Looking for dog-friendly activities in San Diego, California? WOOF, I’ve got you covered!
Last updated 5/21/21
As a native Californian, I’m lucky to have visited “America’s Finest City” more times than I can count with all my claws! Located in Southern California near the Mexican border, San Diego is paws down one of the most dog-friendly cities in America with a plethora of dog-friendly restaurants, bars, beaches, hotels along with free poop bag stations on almost every corner. With year-round sunshine and mild weather, San Diego is a fun destination to visit with your dog practically any time of the year.
Sniff out my 10 dog-friendly activities in San Diego:
#1 Walk along the San Diego Bay
Follow your dog’s robust wet nose along N Harbor Drive or Pacific Hwy for some sniff worthy views of the San Diego Bay and all the ships that call it home. Start in Harborview District and walk those furry paws southward along the water, passing the California dreamin’ towering palm trees on the rectangular oh-so-green Waterfront Park. Since I’m quite the 7 lb. athlete, I usually don’t make a stop until I set my alpha paws on South Embarcadero Park, which makes about a 2-mile walk one-way. However, you can cut in to explore some of San Diego’s best neighborhoods – Little Italy, Downtown, Marina, or Gaslamp.
#2 Snap a picture with that giant Red Chair in Little Italy
ARF, I may be tiny compared to this gigantic, wooden bright red lawn chair, but that doesn’t mean I can’t put my furry butt in it. Sitting or standing on such a massive high chair sure reiterates my TOP DOG identity. Whether you have a small dog like me or a big dog (like my Weimaraner cousin Sonny), you must make a quick stop for a timeless picture of your dog with the iconic blue and white Little Italy sign in the backdrop. Don’t forget to #LittleItaly and #ThatRedChairSD on your IG post!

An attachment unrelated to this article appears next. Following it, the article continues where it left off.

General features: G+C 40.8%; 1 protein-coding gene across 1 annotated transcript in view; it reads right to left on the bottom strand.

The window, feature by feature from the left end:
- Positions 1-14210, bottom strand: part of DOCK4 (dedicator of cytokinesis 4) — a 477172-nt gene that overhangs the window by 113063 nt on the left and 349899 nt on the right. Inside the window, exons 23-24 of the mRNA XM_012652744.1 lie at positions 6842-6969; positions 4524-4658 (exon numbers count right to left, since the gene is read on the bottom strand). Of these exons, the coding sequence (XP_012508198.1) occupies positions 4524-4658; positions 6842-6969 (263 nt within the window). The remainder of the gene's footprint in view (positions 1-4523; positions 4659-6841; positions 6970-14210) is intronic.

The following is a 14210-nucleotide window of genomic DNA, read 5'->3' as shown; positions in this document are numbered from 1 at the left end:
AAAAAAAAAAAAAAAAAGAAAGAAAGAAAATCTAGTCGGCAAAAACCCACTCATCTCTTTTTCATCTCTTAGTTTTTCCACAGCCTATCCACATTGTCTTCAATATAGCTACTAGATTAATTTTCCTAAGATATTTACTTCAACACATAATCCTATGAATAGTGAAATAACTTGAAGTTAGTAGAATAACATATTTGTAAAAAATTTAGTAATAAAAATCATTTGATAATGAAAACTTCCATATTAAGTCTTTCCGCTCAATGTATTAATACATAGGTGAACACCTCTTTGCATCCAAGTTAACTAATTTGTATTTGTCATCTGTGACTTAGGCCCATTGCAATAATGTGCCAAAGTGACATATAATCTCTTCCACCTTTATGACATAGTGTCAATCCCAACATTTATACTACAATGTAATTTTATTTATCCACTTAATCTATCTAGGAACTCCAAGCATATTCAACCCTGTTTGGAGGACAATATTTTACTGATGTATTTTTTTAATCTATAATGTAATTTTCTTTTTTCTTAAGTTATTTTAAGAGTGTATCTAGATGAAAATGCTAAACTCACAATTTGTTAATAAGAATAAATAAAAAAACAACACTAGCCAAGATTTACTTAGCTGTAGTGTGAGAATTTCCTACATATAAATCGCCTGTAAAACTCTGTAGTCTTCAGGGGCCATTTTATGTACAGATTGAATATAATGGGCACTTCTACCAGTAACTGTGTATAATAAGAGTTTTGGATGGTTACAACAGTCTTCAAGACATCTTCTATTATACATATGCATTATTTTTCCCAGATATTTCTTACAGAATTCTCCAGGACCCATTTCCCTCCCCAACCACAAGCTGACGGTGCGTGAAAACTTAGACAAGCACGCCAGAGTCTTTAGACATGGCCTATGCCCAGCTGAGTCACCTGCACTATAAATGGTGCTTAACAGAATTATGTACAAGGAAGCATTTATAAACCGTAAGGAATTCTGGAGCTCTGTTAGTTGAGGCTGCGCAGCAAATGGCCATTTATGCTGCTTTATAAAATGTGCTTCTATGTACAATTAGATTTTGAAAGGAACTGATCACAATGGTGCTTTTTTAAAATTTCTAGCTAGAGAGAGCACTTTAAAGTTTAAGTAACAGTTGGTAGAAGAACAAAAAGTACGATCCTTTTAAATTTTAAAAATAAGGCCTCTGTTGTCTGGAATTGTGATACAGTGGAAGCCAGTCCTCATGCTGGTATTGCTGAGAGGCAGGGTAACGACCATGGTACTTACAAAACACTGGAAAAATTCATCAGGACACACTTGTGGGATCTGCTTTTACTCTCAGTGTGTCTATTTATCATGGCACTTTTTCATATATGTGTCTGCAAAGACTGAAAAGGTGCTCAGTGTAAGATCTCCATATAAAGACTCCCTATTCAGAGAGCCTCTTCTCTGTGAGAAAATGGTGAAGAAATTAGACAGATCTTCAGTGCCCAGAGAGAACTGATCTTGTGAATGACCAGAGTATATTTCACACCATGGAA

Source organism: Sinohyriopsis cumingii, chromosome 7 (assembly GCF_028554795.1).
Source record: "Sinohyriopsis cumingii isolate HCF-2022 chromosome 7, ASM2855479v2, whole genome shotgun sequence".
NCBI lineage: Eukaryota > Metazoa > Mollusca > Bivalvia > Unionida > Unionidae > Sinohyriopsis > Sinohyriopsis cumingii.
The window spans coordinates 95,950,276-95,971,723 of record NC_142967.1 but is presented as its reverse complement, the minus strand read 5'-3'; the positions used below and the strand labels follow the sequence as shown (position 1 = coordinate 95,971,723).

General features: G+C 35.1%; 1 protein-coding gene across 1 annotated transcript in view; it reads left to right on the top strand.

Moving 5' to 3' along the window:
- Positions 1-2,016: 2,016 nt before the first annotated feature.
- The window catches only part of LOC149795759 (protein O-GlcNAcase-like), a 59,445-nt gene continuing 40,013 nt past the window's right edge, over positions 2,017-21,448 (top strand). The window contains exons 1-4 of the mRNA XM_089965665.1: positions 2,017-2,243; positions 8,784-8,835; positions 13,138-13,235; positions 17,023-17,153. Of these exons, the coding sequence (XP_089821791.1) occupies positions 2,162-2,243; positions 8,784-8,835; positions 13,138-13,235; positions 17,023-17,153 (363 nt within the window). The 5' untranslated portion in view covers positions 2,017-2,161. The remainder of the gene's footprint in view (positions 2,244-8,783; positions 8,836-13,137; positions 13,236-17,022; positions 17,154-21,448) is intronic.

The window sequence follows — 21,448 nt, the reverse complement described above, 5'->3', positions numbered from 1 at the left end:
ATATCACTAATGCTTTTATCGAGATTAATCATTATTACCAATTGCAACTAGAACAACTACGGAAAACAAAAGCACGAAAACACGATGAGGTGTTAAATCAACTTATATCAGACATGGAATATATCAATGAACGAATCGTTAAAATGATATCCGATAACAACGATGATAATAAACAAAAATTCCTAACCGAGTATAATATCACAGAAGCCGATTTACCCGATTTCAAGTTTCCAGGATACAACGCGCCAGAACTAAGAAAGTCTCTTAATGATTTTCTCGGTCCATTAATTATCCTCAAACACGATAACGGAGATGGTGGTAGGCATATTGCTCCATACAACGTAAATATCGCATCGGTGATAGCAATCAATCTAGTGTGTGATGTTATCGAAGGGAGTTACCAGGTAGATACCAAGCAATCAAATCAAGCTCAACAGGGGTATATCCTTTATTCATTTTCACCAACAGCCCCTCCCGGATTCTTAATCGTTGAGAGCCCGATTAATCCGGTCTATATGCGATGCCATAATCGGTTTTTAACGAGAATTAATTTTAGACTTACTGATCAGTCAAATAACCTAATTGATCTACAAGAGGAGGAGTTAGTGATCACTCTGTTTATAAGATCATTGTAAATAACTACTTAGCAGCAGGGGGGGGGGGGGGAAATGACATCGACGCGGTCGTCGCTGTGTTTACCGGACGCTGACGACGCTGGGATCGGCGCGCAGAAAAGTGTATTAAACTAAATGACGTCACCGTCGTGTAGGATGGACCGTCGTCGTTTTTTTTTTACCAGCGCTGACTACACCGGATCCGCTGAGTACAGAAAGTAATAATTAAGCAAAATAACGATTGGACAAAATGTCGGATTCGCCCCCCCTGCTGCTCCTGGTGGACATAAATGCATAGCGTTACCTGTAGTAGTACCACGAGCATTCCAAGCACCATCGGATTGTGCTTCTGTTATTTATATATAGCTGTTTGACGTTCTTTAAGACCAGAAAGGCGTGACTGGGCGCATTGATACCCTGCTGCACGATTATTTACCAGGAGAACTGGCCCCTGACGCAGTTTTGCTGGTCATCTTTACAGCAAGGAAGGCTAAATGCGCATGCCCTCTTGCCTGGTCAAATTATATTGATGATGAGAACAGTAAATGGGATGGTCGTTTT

Why dogs make the BEST travel buddies
#3 Watch the sunset over the Pacific Ocean
From La Jolla to Pacific Beach to Mission Beach, I can watch (or sniff) the dreamy California sunset over the Pacific Ocean all day, any day. For the duration of your visit, pick a different spot every day to enjoy the sunset with your furry traveler. Your viewing locations for sunset watching are endless: white sandy beaches, oceanfront restaurants, oceanview parks, or waterfront walkways; regardless of your selection, I am pawsitive that the brilliantly red and orange sunset on the often turbulent coastline will melt your heart (as it did with my little Yorkie heart). My go-to viewing spot is Ellen Browning Scripps Park in La Jolla, which gives me jaw-dropping panoramic views of the Pacific ocean.
#4 Enjoy a beach day